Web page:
The Heinz Legacy
The Heinz Memorial Chapel began as a gift. Henry John Heinz, the founder of the H.J. Heinz Company, wanted to honor his mother, Anna Margaretta Heinz, with “a building” at the University.
Mr. Heinz, who died in 1919, arranged to do that in his will. Mr. Heinz’s three surviving children added to his bequest to memorialize their grandmother and honor their father. The children were guided in their choice of a memorial by the concepts of education and religion, concepts with which Anna Margaretta Heinz imbued her children.
Ground was broken for the chapel in 1933, the cornerstone was laid in 1934, and the building was dedicated in 1938. At the chapel’s dedication, Howard Heinz spoke for his family when he said of the chapel:
“It is located in a community where my father was born and lived his life. It is on the campus of a university. As part of that university, it is dedicated to culture, an understanding response to beauty, and religious worship.”
Chapel Services and Events
Various religious services are held in the chapel, but it does not belong to any denomination. From its beginnings, the chapel was intended to be interdenominational.The chapel is open daily throughout the year except for University holidays, and hosts approximately 1,000 events annually. More than 100,000 people participate in religious services, weddings, concerts, classes, memorial services, and guided tours. Many simply seek its peace and beauty as a refuge.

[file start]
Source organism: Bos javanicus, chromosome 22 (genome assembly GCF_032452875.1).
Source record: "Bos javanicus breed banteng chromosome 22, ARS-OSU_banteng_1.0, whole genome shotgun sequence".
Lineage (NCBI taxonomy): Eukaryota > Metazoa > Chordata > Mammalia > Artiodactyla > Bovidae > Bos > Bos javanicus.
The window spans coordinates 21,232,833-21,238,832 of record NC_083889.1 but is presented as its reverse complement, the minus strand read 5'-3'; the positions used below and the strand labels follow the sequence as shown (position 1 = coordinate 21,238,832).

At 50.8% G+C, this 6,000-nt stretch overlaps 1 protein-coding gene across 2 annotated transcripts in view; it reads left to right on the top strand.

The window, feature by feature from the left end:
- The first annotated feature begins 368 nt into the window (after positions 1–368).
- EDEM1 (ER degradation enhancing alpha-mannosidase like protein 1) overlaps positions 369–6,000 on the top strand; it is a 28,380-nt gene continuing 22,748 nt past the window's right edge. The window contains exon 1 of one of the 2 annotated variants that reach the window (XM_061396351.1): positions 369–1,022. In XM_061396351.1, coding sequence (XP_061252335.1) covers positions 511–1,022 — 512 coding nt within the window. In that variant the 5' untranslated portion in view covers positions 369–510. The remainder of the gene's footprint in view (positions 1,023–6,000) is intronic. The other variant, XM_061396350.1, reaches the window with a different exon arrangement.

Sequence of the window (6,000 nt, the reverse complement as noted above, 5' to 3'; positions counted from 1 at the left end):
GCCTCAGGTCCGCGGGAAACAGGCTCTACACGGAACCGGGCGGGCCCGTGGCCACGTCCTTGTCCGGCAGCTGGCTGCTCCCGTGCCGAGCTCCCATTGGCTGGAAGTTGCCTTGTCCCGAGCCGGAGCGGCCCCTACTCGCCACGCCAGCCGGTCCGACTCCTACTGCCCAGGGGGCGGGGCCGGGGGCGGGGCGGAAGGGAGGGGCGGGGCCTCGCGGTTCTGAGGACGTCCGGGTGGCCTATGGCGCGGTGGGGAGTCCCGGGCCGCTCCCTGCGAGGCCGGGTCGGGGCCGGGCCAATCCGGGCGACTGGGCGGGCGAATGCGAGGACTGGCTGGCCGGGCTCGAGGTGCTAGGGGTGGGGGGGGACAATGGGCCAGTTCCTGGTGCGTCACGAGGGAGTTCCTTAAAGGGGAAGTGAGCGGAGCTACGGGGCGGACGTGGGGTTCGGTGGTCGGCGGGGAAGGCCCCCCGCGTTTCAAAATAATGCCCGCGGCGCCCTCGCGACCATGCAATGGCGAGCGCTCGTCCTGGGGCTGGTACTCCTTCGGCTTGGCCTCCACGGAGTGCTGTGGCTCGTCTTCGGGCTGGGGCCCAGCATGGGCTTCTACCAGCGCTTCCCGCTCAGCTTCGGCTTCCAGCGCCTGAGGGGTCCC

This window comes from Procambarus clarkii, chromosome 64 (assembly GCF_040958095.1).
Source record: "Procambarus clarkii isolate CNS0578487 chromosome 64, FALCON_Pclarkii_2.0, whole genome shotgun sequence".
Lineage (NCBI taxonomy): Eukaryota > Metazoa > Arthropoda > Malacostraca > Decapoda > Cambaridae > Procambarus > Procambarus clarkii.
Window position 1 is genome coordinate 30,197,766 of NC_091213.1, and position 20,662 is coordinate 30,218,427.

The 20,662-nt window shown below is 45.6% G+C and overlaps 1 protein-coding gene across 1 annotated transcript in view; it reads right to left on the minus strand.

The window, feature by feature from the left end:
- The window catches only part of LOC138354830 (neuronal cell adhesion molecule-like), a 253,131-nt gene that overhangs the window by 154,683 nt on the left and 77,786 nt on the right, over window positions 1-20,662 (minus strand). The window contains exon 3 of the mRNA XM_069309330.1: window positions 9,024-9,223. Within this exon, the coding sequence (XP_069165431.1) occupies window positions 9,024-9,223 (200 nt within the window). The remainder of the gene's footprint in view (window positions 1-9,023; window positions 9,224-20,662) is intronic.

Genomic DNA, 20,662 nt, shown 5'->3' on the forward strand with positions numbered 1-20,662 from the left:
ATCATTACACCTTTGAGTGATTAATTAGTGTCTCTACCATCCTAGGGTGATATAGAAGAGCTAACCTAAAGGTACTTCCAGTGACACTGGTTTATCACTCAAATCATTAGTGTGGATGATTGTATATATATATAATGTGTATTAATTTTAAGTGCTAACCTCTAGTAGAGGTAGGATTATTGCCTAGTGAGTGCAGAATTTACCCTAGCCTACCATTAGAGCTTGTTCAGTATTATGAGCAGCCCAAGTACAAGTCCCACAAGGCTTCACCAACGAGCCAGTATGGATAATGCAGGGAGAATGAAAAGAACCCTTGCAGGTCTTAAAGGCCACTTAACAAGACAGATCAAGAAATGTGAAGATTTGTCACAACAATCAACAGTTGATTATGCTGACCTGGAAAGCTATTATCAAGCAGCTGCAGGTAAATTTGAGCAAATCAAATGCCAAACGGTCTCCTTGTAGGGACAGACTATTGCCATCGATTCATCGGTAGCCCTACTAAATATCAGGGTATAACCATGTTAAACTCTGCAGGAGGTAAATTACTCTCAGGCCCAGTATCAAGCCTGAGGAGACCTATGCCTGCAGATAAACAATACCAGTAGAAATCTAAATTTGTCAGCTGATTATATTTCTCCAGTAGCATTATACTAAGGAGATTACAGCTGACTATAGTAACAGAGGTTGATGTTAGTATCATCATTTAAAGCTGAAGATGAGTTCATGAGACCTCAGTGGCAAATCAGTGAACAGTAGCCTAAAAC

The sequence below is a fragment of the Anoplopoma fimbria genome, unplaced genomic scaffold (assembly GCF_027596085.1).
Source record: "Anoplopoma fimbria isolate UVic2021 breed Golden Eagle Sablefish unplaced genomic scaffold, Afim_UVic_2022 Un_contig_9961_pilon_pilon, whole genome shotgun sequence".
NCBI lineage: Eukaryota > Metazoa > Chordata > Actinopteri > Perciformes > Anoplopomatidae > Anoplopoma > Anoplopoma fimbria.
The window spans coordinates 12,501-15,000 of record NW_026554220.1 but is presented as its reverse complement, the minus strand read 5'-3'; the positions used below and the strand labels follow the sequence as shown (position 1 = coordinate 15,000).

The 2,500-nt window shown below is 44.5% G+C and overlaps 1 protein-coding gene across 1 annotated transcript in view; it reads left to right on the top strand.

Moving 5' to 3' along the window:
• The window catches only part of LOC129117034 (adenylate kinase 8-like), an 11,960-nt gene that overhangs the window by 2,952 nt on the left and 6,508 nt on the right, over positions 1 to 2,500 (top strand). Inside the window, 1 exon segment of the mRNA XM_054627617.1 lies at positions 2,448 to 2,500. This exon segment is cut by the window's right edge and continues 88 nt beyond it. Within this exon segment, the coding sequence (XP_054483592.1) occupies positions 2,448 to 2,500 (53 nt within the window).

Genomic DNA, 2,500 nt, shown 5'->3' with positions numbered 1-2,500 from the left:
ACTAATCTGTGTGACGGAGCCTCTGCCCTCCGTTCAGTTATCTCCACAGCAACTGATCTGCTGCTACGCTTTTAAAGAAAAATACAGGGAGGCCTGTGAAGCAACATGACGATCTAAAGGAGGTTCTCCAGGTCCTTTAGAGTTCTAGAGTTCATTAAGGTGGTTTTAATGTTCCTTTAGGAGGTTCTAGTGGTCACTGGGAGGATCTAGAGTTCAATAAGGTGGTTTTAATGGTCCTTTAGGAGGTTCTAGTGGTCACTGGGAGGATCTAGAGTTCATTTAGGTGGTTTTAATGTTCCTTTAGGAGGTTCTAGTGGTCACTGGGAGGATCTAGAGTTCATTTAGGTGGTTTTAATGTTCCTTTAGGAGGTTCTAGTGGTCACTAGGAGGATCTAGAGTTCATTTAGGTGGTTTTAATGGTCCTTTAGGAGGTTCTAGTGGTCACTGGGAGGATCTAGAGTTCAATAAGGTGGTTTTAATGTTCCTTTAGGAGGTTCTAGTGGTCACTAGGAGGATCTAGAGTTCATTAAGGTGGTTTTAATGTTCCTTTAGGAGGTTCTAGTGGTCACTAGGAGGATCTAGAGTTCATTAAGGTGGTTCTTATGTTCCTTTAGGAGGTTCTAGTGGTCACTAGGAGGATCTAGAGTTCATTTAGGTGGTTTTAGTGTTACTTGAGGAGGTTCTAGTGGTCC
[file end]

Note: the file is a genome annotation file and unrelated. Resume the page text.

Since the chapel’s dedication in 1938, the Heinz family and their philanthropies have generously provided ongoing financial support. Grants from the Vira I. Heinz and Howard Heinz Endowments and capital funds from the University of Pittsburgh funded the 1996 addition to the chapel’s north side. The addition houses an elevator designed to make the chapel completely accessible to individuals with disabilities.
Groundbreaking:(left to right) W.F. Trimble, John Bowman, H.J. Heinz II, Howard Heinz, Clifford Heinz, C. Ridinger, and John Weber
A Timeless Tradition
When the cornerstone of the chapel was laid in 1934, University Chancellor John Bowman said, “The Chapel is designed as a fitting center for worship which in various ways will rise at the University. The character, intensity, the level of that worship may change from generation to generation. The spiritual tide in men rises and falls. Through these changes, though, the Chapel will stand, calm and undisturbed.”
The chapel has stood for more than half a century. The times have changed and, in some measure, changed back. Through it all, the chapel has fulfilled its mission as a vital part of the University of Pittsburgh and the community. By its presence, it teaches that which cannot be measured or analyzed.
A free pamphlet about the history of Heinz Chapel is available from the Heinz Chapel office.
Experience Pitt's Oldest Tradition with the 95th Annual Lantern Night